Ardesa Pursuit G4
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- Last updated: 23/01/2018
In-line muzzle-loaders have been around for some time, with the Spanish company of Ardesa being one of the main players in the field. Love them or hate them, muzzle loading firearms can provide some of the most challenging and rewarding shooting you will experience.
Compared to centrefire rifles, the amount of loading data available is sparse to say the least, usually comprising of a ‘recommended’ powder charge for each calibre with a typical projectile. The process of blending a particular make of powder, in the correct weight, with the most suitable projectile, and matching the combination with your particular gun, is one which requires time, patience and not a little skill. But once you hit that magic permutation the results will be well worth the effort.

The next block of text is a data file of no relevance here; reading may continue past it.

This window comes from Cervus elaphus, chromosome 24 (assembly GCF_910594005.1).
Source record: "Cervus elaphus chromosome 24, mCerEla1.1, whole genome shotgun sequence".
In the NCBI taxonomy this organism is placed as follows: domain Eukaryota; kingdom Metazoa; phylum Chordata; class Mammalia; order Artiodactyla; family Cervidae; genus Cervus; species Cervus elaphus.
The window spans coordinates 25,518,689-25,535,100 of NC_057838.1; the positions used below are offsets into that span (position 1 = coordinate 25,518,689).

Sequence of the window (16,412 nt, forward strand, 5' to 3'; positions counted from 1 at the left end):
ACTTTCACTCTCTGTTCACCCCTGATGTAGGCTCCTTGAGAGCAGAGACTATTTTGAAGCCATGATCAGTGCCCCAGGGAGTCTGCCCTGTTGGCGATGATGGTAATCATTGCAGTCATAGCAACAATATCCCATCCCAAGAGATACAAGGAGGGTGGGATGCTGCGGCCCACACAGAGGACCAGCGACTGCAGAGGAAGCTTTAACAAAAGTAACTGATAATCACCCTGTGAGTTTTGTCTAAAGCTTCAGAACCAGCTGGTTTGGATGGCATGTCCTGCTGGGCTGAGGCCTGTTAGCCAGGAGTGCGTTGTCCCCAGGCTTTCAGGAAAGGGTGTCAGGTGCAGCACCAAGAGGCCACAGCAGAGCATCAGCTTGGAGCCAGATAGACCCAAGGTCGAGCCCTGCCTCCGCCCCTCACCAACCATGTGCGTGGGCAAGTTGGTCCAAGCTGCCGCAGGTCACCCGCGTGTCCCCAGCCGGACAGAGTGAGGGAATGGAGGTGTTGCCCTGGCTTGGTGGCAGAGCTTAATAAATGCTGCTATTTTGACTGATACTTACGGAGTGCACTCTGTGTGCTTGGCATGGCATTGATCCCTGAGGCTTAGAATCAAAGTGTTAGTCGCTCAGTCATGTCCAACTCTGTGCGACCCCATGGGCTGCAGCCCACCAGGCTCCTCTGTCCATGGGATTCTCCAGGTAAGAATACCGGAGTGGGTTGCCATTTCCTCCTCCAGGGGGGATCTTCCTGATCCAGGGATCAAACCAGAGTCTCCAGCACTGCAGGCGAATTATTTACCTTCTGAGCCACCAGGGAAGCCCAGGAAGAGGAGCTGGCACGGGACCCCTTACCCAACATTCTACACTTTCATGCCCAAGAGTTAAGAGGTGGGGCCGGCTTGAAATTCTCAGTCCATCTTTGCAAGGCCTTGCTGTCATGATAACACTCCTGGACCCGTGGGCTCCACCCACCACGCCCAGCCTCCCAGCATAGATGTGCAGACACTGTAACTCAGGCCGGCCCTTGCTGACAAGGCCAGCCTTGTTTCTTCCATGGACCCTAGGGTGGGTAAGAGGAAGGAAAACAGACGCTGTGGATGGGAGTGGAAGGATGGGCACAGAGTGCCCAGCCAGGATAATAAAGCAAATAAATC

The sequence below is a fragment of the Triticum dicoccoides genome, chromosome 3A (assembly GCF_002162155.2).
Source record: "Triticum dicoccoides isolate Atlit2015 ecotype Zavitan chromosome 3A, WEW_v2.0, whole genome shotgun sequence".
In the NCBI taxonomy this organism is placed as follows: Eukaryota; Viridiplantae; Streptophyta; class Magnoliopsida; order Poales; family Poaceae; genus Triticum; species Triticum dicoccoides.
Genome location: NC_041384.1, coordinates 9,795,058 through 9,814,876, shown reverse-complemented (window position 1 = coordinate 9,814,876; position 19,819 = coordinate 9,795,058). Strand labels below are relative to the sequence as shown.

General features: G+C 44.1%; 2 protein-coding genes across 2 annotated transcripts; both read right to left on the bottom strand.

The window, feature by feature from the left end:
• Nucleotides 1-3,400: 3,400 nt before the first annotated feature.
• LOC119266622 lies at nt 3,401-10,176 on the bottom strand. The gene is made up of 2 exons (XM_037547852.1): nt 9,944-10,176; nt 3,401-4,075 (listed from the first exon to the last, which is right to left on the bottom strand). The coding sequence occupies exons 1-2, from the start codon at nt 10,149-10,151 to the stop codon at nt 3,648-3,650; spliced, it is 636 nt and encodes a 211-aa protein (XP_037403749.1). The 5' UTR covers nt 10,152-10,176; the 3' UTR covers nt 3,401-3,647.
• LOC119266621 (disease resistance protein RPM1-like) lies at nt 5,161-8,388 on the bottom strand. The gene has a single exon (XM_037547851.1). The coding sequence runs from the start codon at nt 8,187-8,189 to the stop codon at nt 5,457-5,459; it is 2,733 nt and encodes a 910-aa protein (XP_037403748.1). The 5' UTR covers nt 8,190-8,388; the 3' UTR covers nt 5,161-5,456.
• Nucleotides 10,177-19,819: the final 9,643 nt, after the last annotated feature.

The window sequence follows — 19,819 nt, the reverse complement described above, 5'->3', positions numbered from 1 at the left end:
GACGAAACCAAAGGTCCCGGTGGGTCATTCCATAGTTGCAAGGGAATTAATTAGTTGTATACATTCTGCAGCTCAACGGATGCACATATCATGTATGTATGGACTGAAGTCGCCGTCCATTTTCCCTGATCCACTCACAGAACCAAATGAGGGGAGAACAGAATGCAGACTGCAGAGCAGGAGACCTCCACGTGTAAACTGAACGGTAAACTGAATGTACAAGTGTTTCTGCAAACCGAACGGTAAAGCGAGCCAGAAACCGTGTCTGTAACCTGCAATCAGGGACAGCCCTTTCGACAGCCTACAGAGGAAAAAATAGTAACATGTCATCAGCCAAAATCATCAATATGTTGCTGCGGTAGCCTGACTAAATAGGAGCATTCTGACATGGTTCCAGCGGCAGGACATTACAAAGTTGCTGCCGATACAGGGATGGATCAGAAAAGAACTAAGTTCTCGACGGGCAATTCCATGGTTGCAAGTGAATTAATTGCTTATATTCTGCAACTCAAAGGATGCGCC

The use of muzzle-loading firearms is limited in this country to target shooting, the governing body for those of a competitive nature being the Muzzle Loaders Association of Great Britain (MLAGB). Check out their website at www.mlagb.com for details. On the other side of the Atlantic, these guns can be used for hunting and the Pursuit rifle is aimed squarely at those hunters who like the challenge of black powder but who prefer modern design and materials and its light weight and weather-resistant construction make it ideal for a day in the field. Of course, many shooters like the idea of a muzzle-loader just for a bit of fun and here again the Ardesa proves to be an excellent choice. If you are a bit of a history buff, then you will doubtless choose something with a lot of walnut and blued steel for your front-stuffing fun gun, but the simplicity of construction and ease of maintenance makes this rifle a great choice for the casual black powder rifle shooter.